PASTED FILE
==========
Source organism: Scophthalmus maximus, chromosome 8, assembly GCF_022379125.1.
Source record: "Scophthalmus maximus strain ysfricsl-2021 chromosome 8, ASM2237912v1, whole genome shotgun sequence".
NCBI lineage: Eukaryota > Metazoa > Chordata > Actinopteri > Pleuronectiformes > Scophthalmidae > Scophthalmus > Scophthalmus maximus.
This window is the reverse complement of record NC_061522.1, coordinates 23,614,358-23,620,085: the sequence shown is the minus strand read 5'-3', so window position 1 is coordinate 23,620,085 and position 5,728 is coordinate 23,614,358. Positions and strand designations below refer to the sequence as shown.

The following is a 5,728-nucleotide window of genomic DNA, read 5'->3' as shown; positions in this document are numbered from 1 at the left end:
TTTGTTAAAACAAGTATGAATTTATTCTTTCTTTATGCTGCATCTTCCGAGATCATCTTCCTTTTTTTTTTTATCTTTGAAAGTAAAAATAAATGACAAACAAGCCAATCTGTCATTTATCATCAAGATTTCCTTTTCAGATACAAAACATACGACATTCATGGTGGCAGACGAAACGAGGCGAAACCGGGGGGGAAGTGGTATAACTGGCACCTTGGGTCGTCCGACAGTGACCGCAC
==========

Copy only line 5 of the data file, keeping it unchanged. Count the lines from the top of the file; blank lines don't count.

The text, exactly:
The following is a 5,728-nucleotide window of genomic DNA, read 5'->3' as shown; positions in this document are numbered from 1 at the left end: